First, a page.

Monday, September 29, 2014

Reflections on Healthcare, Guatemala, and Pop Wuj

By John Hann, MD

John was a Pop Wuj Medical Spanish student in May, 2014.  At the time he was finishing his Family Medicine Residency at Ventura County Medical Center in Ventura, CA. Thanks for being a fantastic Pop Wuj student and volunteer -- and for sharing your story and pictures! 

Women walk on the streets while carefully placing their feet in the areas not yet soiled by the stray dogs who rummage through plastic garbage bags that line the streets. Unable to afford niceties of street sweepers, clean engines, or even trash cans, the city instead relies on bright colors, flowers, bustling markets, and the inevitable afternoon downpour to shine through. Even through the thick soup of exhaust belching out from passing buses, the flowing colors of women's clothing can be seen. 

Like many others, Guatemala is a land of contrasts: beauty enveloped by pollution, tranquil people inhabiting cities filled with chaos, and a culture of stamina that belies the chronic disease and pain suffered by many.

Forty-two hospitals cover the 18 million people that live in Guatemala, a country whose economic sector is said to be dominated by money sent by family members living in the U.S. Twenty-two official native languages are recognized that have all descended from the Mayan empire.  Family members are accustomed to systems that are slow, inefficient, and racist. 

The clinic created at Pop Wuj by Guatemalans with the support from the U.S. is, for some, the only healthcare they receive. The projects started with scholarships and building safe stoves before expanding to provide child care for women living in the impoverished countryside and later healthcare.
Stove building material delivery day

Delivering bricks and other materials for the stove construction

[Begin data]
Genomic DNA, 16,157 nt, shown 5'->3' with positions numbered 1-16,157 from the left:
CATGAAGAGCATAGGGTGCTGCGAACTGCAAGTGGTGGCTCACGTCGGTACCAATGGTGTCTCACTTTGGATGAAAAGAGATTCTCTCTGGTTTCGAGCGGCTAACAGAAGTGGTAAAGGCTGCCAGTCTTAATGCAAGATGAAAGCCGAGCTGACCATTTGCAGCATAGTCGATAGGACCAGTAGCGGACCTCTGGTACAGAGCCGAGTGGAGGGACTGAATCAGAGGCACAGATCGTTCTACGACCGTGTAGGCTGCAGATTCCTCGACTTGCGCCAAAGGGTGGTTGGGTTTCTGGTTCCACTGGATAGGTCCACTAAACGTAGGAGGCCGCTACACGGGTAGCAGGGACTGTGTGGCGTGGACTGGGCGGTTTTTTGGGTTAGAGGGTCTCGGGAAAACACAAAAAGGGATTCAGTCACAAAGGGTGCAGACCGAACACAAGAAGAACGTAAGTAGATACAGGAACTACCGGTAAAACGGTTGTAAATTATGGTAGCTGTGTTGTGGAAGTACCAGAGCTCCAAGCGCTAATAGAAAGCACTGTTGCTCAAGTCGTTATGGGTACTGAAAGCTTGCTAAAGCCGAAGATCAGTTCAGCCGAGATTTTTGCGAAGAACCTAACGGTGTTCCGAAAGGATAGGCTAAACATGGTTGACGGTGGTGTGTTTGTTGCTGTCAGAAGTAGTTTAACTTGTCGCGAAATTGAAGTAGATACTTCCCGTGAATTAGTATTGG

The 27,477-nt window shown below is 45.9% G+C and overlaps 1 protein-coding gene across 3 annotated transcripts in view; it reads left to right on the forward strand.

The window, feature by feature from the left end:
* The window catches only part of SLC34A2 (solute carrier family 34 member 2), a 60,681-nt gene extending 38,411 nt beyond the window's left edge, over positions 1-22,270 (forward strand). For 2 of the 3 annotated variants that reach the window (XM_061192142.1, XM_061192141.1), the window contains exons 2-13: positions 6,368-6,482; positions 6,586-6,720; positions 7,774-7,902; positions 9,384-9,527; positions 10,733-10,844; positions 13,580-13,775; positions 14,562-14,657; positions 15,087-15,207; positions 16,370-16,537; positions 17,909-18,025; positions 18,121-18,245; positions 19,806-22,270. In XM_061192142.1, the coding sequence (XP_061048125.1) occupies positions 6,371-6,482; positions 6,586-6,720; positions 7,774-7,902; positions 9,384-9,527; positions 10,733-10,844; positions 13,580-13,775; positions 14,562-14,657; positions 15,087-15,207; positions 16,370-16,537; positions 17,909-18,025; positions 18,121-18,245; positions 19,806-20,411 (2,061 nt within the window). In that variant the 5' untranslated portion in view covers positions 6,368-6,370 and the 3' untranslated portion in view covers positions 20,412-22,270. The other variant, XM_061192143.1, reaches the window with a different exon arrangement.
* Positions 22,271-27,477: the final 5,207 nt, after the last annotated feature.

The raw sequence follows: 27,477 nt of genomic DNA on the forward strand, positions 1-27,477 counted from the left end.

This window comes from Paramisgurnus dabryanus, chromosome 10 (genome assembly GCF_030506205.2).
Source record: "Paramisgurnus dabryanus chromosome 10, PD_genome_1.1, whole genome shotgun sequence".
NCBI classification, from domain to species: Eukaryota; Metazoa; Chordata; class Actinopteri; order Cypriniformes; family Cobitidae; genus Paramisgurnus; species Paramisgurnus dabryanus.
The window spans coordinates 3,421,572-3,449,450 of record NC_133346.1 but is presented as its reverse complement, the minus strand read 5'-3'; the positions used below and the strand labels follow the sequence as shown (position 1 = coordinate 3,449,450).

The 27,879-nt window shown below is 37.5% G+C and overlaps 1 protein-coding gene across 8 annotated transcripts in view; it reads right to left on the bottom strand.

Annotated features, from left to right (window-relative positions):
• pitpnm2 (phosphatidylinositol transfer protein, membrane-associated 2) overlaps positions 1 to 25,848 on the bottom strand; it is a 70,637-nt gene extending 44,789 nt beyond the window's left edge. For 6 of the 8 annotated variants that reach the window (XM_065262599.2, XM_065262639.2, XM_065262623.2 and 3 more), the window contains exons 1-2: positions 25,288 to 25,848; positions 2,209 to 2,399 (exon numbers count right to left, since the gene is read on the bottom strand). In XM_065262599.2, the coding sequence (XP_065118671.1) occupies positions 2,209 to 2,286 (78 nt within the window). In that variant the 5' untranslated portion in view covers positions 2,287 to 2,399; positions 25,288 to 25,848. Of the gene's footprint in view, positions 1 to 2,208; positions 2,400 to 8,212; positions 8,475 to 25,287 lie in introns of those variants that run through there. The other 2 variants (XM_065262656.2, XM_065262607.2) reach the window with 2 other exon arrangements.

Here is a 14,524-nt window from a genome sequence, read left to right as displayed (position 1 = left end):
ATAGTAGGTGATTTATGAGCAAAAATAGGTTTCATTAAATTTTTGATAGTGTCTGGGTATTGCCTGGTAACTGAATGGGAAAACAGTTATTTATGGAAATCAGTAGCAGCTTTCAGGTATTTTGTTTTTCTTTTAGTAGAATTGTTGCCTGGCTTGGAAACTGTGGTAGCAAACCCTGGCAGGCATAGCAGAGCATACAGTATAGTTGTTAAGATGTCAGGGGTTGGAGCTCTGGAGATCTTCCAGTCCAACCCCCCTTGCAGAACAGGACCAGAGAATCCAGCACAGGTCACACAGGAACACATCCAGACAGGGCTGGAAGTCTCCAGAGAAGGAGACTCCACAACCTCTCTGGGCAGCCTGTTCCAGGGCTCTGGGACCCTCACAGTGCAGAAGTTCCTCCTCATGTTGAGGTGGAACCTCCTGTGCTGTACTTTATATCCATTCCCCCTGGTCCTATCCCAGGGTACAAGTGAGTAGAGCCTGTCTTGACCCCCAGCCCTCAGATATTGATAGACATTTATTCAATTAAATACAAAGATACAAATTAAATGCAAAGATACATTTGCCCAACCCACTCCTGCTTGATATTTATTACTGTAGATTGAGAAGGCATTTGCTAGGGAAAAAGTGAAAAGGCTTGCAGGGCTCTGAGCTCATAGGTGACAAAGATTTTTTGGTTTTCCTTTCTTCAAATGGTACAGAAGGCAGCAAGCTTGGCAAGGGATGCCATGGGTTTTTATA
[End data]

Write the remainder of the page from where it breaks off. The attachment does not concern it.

Though established by Guatemalans, the organization (like much of the country) relies on foreign donations and volunteers. In the last decades, U.S./European volunteers’ interest in international development waned as interest in medical volunteering rose. Reading the writing on the walls, Pop Wuj teamed with local doctors and organized a volunteer clinic that eventually grew to what it is today.

Pop Wuj's clinic is not entirely dissimilar to clinics in the States. Spanish-speaking patients, diabetes, hypertension, poverty and, of course, "one last question" as you are leaving the room. As is the trend in the states, medical records are stored electronically on old Linux machines.  Teams of volunteers with varying Spanish skills work with local doctors, one of whom is even the daughter of the founders of the school. 

Lining up for clinic

Getting things done, in some ways, is even easier than in the states: very little regulation exists for medications and labs can be ordered just by paying for them (no doctor's Rx is needed). Not having to worry about insurance companies or copay, billing is non-existent, and deciding which medication to give is as simple as determining which medication is in the stockpile that month. 

Parasites and worn out joints dominate chief complaints, but with joint replacements being the equivalent of 15 years wage, most walk away with Tylenol.  Low administrative overhead from all donations keeps things slim on the organization front, but, as it does in every country in the world, perseverance and flexibility are the "recipe for success."
My experience was not limited to the clinic. Building stoves with chimneys for women living in one room, one bed, tin-metal walled, multi-children, smoke-filled homes was especially rewarding. As was being a first responder to the inevitable motorcycle accidents that happen in the anarchic streets...twice. Even my teachers sought assistance with us for their skin infections and wives with hypertension.

Building a safe stove
On the eve of graduation from residency, it is nice to reflect on my training and the blood, sweat and tears I have put into the last three years. Being able to slip from a busy, Spanish-speaking clinic and ER in the states into a busy Spanish-speaking clinic in Guatemala makes me appreciate what the long nights and countless charts have yielded. I look forward to the next adventure and am grateful to those organizations, Family Medicine Education Fund and Pop Wuj, who helped make it happen.

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